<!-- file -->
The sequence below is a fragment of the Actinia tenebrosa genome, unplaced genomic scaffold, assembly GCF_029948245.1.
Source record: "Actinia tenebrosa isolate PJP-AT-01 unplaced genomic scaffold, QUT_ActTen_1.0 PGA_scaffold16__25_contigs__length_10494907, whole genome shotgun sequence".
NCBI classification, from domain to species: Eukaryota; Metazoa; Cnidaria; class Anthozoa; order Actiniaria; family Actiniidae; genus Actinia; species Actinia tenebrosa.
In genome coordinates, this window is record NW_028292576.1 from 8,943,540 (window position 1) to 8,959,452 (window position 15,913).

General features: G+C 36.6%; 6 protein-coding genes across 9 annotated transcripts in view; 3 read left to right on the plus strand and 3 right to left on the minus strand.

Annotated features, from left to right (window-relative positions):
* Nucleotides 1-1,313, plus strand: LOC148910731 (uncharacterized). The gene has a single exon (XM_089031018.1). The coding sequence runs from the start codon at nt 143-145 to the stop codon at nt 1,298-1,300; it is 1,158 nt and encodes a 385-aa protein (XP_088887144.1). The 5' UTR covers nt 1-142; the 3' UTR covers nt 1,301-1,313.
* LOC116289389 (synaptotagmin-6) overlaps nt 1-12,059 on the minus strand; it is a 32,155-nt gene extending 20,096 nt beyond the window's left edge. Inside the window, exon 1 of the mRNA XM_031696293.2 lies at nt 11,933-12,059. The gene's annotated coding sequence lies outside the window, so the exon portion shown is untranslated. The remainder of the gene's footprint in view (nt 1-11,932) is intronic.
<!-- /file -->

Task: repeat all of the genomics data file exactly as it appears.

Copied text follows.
The sequence below is a fragment of the Actinia tenebrosa genome, unplaced genomic scaffold, assembly GCF_029948245.1.
Source record: "Actinia tenebrosa isolate PJP-AT-01 unplaced genomic scaffold, QUT_ActTen_1.0 PGA_scaffold16__25_contigs__length_10494907, whole genome shotgun sequence".
NCBI classification, from domain to species: Eukaryota; Metazoa; Cnidaria; class Anthozoa; order Actiniaria; family Actiniidae; genus Actinia; species Actinia tenebrosa.
In genome coordinates, this window is record NW_028292576.1 from 8,943,540 (window position 1) to 8,959,452 (window position 15,913).

General features: G+C 36.6%; 6 protein-coding genes across 9 annotated transcripts in view; 3 read left to right on the plus strand and 3 right to left on the minus strand.

Annotated features, from left to right (window-relative positions):
* Nucleotides 1-1,313, plus strand: LOC148910731 (uncharacterized). The gene has a single exon (XM_089031018.1). The coding sequence runs from the start codon at nt 143-145 to the stop codon at nt 1,298-1,300; it is 1,158 nt and encodes a 385-aa protein (XP_088887144.1). The 5' UTR covers nt 1-142; the 3' UTR covers nt 1,301-1,313.
* LOC116289389 (synaptotagmin-6) overlaps nt 1-12,059 on the minus strand; it is a 32,155-nt gene extending 20,096 nt beyond the window's left edge. Inside the window, exon 1 of the mRNA XM_031696293.2 lies at nt 11,933-12,059. The gene's annotated coding sequence lies outside the window, so the exon portion shown is untranslated. The remainder of the gene's footprint in view (nt 1-11,932) is intronic.